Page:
Newly Ordained Priests

CONTINUING EDUCATION FOR NEWLY ORDAINED PRIESTS

In order to accompany the young priests in this first delicate phase of their life and ministry, it is very opportune, and perhaps even absolutely necessary nowadays, to create a suitable support structure, with appropriate guides and teachers. PDV 76.

[1] PERSONAL ISSUES

  1. EXPECTATIONS
    Different expectations in priests: identifying themselves from their role and being above the people or from being oneself and with the people. "Concelebration is a struggle: to be with my brother priests or with the people?"
  2. APPROPRIATE LIFESTYLE
    Finding an appropriate lifestyle, including quality time for personal growth and for constant monitoring of expected goals.
  3. MOVEMENTS IN ONE'S LIFE
    Facing questions of survival and insecurity. "Who am I now?" "People look up to me." "So alone!" "How close do I get to people?"
  4. CONFLICT RESOLUTION
    Develop reconciling skills where incompatibility or individualism prevents collaboration, wasting energy and producing sterile results.
  5. SPIRITUAL DIRECTION
    Discovering the need for spiritual direction and companioning in personal issues, to negotiate emerging and developing situations, and to recognise realistically the movements of God in one's life.

[2] PASTORAL NEEDS

  1. GUIDELINES
    A new priest needs guidelines from the seminary formation staff, and from his bishop and presbyterate: setting clear goals for his ministry of word, sacraments, and community: What hours does he work? Provision for appraisal.
  2. CHOICES
    Ability to work with ambiguities and know how to make choices. "The seminary did not equip me to discern priorities and to make choices."
  3. PEER SUPPORT
    Need for ways of finding peer support and opportunities to participate in regular gatherings of young priests to reflect on priesthood, models of ministry, church, and the future. Busyness and costs can discourage many. Such sharing gives energy.
  4. PERSONAL MENTOR*
    Need for someone, other than the Parish Priest, not to tell a new priest what to do but to help him find the value of what he does: enable him to see when he is an asset and not a liability in his ministry, by swapping notes to see what he might have done better or more appropriately in a given situation.
  5. COPING WITH FEWER PRIESTS
    Coping with fewer priests and busyness: Work more or work less? Need to inspire people to do much of the work: "prophets need to do less work". Need to define goals and work out priorities. Balance "hands on" and "hands off" times? Time for oneself without feeling guilty: to absorb learning in "hands on time". "No Mass today, Father?" Work as "presbyters" and not as "managers."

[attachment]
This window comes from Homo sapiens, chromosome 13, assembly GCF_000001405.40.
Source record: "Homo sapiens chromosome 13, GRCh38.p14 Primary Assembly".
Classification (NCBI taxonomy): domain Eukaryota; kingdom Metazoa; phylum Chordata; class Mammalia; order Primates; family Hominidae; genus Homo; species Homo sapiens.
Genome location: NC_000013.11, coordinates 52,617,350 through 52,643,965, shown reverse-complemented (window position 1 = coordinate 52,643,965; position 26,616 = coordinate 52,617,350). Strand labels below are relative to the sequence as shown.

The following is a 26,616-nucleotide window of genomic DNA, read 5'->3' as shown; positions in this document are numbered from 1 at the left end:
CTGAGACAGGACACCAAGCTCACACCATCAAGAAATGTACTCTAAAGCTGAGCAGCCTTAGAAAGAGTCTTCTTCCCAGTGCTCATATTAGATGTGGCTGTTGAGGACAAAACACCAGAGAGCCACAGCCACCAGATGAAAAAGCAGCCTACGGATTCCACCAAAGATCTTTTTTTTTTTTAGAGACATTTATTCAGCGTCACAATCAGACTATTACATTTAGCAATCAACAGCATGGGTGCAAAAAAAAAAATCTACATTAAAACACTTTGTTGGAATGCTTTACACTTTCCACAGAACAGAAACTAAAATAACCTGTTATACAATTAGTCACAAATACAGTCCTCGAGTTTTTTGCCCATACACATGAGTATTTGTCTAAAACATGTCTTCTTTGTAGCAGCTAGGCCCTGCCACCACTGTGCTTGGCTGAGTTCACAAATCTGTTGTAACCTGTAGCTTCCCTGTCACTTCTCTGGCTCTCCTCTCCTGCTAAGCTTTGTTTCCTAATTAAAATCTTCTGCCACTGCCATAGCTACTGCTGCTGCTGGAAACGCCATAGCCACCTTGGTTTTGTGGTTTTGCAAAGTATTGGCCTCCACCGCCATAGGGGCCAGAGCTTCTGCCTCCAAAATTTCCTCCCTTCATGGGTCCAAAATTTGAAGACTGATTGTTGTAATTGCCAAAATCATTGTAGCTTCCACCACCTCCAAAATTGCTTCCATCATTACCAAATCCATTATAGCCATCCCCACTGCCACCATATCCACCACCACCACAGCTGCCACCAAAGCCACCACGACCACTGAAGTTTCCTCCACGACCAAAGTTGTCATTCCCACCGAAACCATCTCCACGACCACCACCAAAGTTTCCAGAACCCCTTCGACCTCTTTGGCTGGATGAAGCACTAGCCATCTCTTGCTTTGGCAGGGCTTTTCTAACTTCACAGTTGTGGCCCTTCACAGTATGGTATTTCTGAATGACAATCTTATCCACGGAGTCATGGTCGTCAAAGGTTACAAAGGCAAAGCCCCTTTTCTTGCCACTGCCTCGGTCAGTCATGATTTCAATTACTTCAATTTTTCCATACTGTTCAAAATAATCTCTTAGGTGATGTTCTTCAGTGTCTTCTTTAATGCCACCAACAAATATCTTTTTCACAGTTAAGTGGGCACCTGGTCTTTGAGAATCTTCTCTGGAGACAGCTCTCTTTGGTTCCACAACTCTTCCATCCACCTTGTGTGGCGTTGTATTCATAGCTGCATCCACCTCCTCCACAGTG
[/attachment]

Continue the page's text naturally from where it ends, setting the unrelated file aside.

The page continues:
[3] KEY DECISIONS

  1. FIRST APPOINTMENT
    A new priest needs to have time being a priest before becoming a PP. Importance of one's first Parish Priest being able to recognise the gifts a new priest brings. Importance of the new priest feeling compatible with his PP and being able to recognise in him a role model to shape his future ministry.
  2. TYPE OF PARISH
    The newly ordained need a context of collaborative ministry in their first parish. A parish that is broadly understood as space for collaborative ministry: planning and deciding together, working with and not simply for the people.
  3. FUNDING
    Who pays for what? Retreats? Seminars? Sabbaticals? Funding in different dioceses varies greatly. Taken for granted that dioceses fund seminarians - but surprising reluctance in some to fund ongoing education for priests.

CONSULTATION PROCESS

Consultants were chosen from a variety of places either because of their recognised experience with the newly ordained or because they were themselves recently ordained. The group met twice in Canberra for a day, in July and again in August 1997. After the meetings the material discussed was processed, returned to consultants for comment, and then processed again for further comment. It was finally drawn up in this form for presentation to the Bishops, Diocesan Directors, Provincials of Clerical Religious Orders, and Seminary Formation Staff to use in any way they might find helpful.

CONSULTATION MEMBERS

  • Fr Paul Clark, Wilcannia-Forbes (Bourke NSW)
  • Fr Brian Delaney, Adelaide (St Mary's SA)
  • Fr Danny Meagher, Sydney (Mt Prichard NSW)
  • Fr Matthew O'Hagan, Sandhurst (Wodonga, VIC)
  • Fr John Rate, msc (Kippax, ACT)
  • Fr John Sullivan, Sydney (Mosman NSW)
  • Fr John Reilly, sj (Executive Officer)

* Appendix: A description of "Mentoring", courtesy of the Australian Province of the Missionaries of the Sacred Heart.

25 May 1998

  • Created: 24 August 2008
  • Modified: 23 April 2009
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